US Launches Investigation Into Tesla’s Self-Driving Tech After Numerous Crashes
The US government have launched a formal investigation into Tesla’s Autopilot function, due to reports of numerous crashes.
The formal investigation is into Tesla’s driver-assistance systems, known as Autopilot.
The investigation is taking place due to a series of collisions between Tesla Autopilot cars and parked emergency vehicles.
The investigation will review 765,000 vehicles that have been made since 2014. This means that the investigation will cover almost everything that Tesla has sold in the US since the start of the first model’s year.
As part of the investigation, the National Highway Traffic Safety Administration (NHTSA) identified that one person had been killed and a further 17 people injured as a result of the crashes.
Since 2o18, the NHTSA have identified 11 crashes. The crashes they identified were caused by Teslas on Autopilot or Traffic Aware Cruise Control, with ‘most incidents’ having taken place after dark. On Monday, the NHTSA went on to state on its website, ‘The crash scenes encountered included scene control measures such as first responder vehicle lights, flares, an illuminated arrow board, and road cones.’
The NHTSA’s investigation covers Models Y, X, S and 3, from the 2014 to the 2021 model years. It is Tesla’s entire current model lineup.
The National Transportation Safety Board (NTSB) has also investigated some of the Tesla crashes. It has subsequently recommended that the NHTSA and Tesla restrict the use of areas that Autopilot can be used in to locations where it can safely operate.
The NTSB is also recommending that Tesla should have a better system to ensure drivers are still paying attention while in the vehicle. However, it has not yet taken action upon receiving this advice and the NTSB has no powers to enforce its suggestions.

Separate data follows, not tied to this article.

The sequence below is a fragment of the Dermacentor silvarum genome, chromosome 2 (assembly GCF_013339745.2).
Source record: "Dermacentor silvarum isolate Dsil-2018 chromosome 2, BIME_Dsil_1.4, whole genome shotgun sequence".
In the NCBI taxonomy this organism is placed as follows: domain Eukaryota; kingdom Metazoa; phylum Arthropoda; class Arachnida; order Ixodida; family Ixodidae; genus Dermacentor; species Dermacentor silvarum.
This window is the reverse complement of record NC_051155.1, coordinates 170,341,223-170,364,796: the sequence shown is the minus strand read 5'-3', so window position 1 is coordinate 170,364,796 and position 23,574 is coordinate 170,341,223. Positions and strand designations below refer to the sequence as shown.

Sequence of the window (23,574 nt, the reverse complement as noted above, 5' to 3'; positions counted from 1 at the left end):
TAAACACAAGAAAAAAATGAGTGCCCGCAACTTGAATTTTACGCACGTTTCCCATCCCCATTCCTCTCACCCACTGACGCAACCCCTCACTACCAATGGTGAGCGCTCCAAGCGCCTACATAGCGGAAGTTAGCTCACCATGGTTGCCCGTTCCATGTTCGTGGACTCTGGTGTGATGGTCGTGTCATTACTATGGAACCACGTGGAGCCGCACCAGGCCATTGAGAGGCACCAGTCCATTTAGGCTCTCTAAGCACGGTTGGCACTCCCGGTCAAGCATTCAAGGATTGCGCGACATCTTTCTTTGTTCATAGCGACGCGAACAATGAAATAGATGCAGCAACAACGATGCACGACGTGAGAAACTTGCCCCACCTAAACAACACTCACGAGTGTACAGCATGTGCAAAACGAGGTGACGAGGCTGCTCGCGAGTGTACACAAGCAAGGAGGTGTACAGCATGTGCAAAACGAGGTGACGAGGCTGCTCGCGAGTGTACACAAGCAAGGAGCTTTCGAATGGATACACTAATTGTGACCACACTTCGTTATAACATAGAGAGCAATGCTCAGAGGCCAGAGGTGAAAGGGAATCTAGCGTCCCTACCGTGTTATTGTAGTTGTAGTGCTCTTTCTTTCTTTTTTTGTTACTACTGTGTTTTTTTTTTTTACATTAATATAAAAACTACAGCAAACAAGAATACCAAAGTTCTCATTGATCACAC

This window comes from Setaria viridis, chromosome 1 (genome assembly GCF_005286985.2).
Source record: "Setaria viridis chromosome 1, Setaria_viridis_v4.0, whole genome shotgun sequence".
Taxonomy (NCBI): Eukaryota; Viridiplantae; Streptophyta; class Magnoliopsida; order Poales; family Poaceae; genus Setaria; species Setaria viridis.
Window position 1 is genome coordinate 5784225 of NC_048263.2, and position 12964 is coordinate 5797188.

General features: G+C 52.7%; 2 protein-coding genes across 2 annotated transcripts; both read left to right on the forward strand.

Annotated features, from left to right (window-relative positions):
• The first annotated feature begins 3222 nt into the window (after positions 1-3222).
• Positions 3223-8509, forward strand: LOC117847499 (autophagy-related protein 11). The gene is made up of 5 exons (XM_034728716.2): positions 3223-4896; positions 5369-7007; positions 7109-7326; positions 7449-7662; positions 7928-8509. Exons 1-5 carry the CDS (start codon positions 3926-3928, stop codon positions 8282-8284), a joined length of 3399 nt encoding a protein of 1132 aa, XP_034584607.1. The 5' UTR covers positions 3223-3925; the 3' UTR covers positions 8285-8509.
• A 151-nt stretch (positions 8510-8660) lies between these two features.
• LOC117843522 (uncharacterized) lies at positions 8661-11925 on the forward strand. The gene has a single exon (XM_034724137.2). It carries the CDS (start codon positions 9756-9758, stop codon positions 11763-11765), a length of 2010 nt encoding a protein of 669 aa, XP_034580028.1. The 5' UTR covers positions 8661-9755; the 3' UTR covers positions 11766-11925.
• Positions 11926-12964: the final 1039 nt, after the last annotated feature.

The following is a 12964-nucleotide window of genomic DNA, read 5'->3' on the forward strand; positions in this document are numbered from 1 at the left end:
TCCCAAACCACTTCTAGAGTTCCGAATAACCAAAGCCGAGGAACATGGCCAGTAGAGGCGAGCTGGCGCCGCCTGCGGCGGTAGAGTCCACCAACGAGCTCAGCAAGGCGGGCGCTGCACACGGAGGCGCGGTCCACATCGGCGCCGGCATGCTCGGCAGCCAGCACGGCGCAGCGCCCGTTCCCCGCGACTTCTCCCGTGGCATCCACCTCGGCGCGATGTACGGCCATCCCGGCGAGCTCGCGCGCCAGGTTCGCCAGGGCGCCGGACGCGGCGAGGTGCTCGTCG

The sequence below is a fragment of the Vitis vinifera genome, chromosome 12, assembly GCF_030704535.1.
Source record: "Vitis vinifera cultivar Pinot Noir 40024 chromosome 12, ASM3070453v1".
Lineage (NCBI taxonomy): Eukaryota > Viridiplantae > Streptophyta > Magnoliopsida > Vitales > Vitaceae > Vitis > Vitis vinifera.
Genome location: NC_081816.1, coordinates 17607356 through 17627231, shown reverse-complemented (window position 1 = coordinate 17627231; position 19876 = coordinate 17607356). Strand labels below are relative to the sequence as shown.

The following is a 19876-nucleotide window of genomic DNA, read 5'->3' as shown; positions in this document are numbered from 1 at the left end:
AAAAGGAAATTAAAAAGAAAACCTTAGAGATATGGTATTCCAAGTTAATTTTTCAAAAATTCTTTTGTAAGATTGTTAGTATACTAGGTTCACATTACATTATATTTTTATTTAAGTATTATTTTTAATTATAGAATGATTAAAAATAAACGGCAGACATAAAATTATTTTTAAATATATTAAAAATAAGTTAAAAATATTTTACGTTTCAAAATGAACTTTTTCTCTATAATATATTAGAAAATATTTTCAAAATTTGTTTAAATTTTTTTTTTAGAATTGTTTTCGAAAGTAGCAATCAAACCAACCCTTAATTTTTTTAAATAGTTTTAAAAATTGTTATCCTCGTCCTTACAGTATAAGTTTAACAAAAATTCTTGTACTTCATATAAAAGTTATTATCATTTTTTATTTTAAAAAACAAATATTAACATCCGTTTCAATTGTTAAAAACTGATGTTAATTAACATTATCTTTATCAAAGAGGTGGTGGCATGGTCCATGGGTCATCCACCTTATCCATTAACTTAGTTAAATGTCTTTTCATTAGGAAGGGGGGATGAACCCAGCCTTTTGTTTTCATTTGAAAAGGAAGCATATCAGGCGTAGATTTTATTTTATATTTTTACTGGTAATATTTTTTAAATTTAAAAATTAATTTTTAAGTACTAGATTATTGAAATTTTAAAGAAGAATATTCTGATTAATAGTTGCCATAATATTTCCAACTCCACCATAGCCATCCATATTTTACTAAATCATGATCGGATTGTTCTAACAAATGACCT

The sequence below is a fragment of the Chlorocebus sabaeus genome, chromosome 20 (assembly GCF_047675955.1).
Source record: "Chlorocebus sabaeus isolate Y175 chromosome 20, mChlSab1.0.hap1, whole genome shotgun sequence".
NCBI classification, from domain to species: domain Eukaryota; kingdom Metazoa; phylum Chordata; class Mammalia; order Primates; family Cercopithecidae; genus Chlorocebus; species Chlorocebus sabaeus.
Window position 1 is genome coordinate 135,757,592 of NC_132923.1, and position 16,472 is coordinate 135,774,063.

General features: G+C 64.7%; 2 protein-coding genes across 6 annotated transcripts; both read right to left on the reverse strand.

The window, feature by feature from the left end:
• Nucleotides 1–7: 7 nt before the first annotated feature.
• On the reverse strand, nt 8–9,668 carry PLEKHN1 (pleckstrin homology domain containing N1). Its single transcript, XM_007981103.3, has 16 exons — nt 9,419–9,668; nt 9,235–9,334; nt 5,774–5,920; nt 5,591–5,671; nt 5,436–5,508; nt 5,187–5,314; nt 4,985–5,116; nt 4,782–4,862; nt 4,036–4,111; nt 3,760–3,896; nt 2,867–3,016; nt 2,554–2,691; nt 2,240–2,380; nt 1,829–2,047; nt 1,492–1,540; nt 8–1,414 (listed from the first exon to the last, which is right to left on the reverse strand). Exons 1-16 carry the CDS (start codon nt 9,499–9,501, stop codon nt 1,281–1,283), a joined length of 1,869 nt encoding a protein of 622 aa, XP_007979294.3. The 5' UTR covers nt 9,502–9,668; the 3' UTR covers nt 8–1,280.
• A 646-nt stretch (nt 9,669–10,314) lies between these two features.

Tesla drivers have frequently misused the Autopilot feature, with some drivers having been caught sitting in the back seat or even driving drunk.
The NHTSA has previously opened at least 30 crash investigations involving Tesla cars, so this investigation is the latest in the series. The former investigations were also suspected to be linked to the Autopilot function. However, in 2016, one investigation did clear Tesla’s Autopilot of any blame.
Other manufacturers, as well as Tesla, have warned drivers that despite using such systems, they should be ready to intervene at all times.
In a Twitter post earlier last week, Tesla stated, ‘In 2020, a Tesla with Autopilot engaged experienced 0.2 accidents per million miles driven, while the US average was 9x higher.’
The crashes being investigated by the NHTSA, in which Tesla vehicles crashed into emergency vehicles, began on 22 January 2018. The incidents saw a Tesla using Autopilot in Culver City near Los Angeles, striking a firetruck. The truck had been parked partially in the travel lanes and had its lights flashing.
The NHTSA has said that since then, there have been crashes in more than five other locations in the US. The locations are: Laguna Beach in California; Norwalk in Connecticut; Cloverdale in Indiana; West Bridgewater in Massachusetts; Cochise County in Arizona; Charlotte in North Carolina; Montgomery County in Texas; Lansing in Michigan; and Miami in Florida.
In investigation documents, the NHTSA stated:
The investigation will assess the technologies and methods used to monitor, assist and enforce the driver’s engagement with the dynamic driving task during Autopilot operation.
NHTSA reminds the public that no commercially available motor vehicles today are capable of driving themselves,” the agency said in a statement. “Every available vehicle requires a human driver to be in control at all times, and all state laws hold human drivers responsible for operation of their vehicles.
The investigation will cover object and event detection by the system and also determine where it is allowed to operate. The NHTSA will, however, examine ‘contributing circumstances’ to the crashes and other similar incidents.
To protect the public and investigate possible safety issues, the NHTSA has said it will use ‘robust enforcement tools’. It states that if it finds evidence of ‘noncompliance or an unreasonable risk to safety’, that it will act.
The agency has begun to take a stricter stance on automated vehicle safety. In June, automakers were instructed by the NHTSA to report any crashes that involved fully automated vehicles or partly automated driver assistance systems.
The investigation could result in recall or other enforcement action.
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